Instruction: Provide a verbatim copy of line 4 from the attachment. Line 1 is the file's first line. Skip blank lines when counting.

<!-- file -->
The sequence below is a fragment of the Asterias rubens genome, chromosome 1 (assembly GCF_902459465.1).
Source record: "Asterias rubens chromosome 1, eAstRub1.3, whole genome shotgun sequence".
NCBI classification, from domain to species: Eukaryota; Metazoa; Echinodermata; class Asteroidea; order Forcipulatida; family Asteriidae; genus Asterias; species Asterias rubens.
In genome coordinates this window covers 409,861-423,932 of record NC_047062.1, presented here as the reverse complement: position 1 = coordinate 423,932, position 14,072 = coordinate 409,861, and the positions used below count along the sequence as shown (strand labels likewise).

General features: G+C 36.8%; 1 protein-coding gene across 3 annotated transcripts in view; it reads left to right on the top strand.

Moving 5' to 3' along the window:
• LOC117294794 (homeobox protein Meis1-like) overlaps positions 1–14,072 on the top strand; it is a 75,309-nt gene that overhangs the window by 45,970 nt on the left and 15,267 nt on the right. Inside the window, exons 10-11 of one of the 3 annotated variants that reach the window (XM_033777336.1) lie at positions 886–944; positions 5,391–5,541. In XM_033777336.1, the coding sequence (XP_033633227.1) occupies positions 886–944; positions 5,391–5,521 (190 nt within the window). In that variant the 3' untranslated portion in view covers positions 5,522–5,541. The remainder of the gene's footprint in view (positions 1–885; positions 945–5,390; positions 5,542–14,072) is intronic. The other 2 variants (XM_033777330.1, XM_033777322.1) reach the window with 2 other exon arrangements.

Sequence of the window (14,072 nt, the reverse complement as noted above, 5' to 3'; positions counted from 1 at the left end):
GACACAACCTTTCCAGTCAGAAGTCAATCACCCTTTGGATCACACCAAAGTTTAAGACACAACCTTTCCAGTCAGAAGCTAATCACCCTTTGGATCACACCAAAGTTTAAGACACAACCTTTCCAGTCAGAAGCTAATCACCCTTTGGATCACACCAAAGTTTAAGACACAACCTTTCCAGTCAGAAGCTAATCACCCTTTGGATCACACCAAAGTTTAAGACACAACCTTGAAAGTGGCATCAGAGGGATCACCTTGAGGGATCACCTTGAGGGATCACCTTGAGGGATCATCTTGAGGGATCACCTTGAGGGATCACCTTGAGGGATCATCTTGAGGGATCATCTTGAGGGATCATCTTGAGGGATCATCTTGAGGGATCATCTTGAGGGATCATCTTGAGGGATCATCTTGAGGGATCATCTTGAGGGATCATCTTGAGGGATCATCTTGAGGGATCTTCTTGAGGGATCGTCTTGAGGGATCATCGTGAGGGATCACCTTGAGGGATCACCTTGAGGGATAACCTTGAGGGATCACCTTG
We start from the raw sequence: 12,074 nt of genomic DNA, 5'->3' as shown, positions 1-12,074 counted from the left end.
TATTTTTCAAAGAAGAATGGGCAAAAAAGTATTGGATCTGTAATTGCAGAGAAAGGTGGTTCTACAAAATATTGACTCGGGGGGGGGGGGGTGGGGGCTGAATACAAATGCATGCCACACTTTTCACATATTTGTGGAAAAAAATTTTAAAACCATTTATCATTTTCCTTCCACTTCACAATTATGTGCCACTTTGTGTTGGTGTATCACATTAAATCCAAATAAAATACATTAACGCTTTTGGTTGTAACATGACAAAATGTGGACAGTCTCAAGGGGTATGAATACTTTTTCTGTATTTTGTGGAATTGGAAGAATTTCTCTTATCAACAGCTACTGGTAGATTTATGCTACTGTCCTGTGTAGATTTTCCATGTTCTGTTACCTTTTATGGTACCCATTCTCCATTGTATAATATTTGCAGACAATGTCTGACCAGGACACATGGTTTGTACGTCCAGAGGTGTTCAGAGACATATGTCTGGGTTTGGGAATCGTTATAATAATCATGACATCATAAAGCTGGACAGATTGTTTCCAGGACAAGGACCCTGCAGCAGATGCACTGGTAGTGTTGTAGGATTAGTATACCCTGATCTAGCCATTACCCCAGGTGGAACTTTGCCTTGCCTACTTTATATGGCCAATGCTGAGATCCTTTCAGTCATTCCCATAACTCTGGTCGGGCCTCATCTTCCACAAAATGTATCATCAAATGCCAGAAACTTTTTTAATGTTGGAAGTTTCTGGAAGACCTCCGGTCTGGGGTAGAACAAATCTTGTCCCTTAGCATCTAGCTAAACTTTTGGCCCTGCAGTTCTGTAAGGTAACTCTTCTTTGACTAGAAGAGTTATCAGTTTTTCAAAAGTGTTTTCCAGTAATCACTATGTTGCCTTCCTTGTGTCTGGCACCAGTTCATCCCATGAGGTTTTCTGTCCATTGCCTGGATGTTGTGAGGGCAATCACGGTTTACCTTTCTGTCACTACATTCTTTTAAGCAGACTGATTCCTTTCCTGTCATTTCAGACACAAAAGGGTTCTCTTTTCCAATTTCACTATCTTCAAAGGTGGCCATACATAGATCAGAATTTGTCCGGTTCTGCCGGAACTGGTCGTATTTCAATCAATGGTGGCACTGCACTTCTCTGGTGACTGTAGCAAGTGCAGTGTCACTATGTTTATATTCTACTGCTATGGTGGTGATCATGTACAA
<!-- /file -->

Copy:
In genome coordinates this window covers 409,861-423,932 of record NC_047062.1, presented here as the reverse complement: position 1 = coordinate 423,932, position 14,072 = coordinate 409,861, and the positions used below count along the sequence as shown (strand labels likewise).